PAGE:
How are the roses at home ? I hope they have recovered themselves. Of course it was awfully unfortunate having that spell of severe weather just after I had pruned them. Don’t let Fuller go poking about with them for all that of course he had got them into such a state that I had to make a bigger mess of them than I wanted to. However I hope they will be all the better for it. You must write and report progress. My own roses here are very malheureuses. The ramblers are all fairly all right but the dwarfs some of them have only just broken!! Some of them were so trodden down after the fire that I had to cut them down level with the ground, other were all but frozen to death !

Didn’t I acknowledge my reflector etc: came ages ago, I am so sorry.  Also many thanks for the stripes and the medal both of which arrived quite safely. The former caused great excitement among the doctors: the latter of course I never wear. It is not considered good form out here to go about plastered with things like that as Mrs Baron and Mrs Loy do!! By the by would you ask Mrs B if I can get my First Aid Proficiency Medal too as I have one certificate and two years hospital work ? I would naturally like to have it if I could.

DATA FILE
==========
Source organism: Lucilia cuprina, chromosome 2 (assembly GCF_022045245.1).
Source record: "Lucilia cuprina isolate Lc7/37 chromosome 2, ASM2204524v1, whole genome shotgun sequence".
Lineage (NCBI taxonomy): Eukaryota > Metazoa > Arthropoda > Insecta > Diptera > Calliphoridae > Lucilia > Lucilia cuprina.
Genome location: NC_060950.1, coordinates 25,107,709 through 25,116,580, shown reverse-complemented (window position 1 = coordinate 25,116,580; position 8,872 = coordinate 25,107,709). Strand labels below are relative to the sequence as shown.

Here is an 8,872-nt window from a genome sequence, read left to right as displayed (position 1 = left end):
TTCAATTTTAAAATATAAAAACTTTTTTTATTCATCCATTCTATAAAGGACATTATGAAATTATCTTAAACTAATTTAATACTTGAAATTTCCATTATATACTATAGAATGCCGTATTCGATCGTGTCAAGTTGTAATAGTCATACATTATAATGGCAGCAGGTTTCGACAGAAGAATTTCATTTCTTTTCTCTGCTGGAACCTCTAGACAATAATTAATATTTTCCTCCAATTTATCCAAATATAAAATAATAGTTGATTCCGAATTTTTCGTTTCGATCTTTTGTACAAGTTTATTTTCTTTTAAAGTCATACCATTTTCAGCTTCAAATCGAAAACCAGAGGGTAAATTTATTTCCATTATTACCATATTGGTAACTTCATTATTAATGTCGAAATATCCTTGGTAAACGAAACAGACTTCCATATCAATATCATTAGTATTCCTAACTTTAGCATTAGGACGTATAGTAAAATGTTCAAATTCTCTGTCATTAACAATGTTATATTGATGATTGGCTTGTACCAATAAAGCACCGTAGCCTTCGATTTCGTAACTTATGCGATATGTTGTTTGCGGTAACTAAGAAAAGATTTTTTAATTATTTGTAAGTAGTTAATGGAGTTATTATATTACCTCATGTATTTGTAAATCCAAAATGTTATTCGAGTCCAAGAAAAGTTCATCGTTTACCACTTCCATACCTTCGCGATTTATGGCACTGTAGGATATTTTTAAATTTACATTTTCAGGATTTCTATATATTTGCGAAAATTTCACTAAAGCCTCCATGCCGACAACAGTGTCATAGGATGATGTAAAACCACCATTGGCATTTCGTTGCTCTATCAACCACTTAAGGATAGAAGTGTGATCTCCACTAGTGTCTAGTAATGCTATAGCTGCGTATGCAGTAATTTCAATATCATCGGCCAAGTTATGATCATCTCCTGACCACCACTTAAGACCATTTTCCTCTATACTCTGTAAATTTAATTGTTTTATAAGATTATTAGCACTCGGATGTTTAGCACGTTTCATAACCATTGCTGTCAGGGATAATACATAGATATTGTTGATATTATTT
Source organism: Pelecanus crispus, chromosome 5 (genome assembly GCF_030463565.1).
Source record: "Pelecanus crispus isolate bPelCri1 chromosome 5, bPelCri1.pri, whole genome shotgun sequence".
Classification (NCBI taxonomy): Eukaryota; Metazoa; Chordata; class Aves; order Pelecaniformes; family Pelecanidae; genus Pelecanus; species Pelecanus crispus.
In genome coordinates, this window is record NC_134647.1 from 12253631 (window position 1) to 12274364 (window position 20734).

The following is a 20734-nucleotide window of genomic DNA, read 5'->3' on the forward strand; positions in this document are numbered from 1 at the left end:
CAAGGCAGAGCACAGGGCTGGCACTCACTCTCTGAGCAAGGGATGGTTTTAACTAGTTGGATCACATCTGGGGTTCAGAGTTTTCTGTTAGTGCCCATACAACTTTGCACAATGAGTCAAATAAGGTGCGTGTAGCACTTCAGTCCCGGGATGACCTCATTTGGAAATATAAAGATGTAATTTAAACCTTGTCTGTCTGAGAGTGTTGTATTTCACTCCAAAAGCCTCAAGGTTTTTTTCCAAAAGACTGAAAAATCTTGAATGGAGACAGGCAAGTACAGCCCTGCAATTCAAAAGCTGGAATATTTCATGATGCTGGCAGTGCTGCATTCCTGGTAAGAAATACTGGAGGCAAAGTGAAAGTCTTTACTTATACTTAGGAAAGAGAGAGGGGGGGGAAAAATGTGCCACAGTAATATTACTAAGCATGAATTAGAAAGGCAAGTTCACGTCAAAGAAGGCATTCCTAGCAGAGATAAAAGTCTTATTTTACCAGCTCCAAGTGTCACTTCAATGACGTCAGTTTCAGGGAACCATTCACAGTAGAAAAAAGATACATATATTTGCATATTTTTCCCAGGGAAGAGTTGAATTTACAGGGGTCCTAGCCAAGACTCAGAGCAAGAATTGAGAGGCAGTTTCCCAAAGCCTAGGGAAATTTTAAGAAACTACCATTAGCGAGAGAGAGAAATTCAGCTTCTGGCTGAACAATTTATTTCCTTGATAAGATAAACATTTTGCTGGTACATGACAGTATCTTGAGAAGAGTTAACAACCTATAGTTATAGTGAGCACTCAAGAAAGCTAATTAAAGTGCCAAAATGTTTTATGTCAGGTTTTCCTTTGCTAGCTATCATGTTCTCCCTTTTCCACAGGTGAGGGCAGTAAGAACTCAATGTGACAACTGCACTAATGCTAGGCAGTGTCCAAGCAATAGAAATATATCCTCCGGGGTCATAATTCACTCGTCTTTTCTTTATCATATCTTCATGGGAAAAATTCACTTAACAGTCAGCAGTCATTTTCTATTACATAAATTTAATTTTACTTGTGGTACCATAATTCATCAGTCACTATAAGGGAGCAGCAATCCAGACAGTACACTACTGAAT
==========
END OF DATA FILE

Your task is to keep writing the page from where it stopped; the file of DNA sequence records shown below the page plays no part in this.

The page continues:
Is there no possibility of getting the May Nash ? It is most sad: I have got June and find such an unbridgeable gap. Please would you go to Mr Naninby and order 6 of the No2 plate and 6 of No3. They are the two good ones. They are in great demand out here. Will you please wrench them from him as soon as you can and then send them out to me: I meant to have ordered them ages ago and have always forgot.

I hope Father has rescued my gun and rifle from the ignorant young man at the manor House.

I also hope that he hasn’t damaged the rifle trying to learn about its works.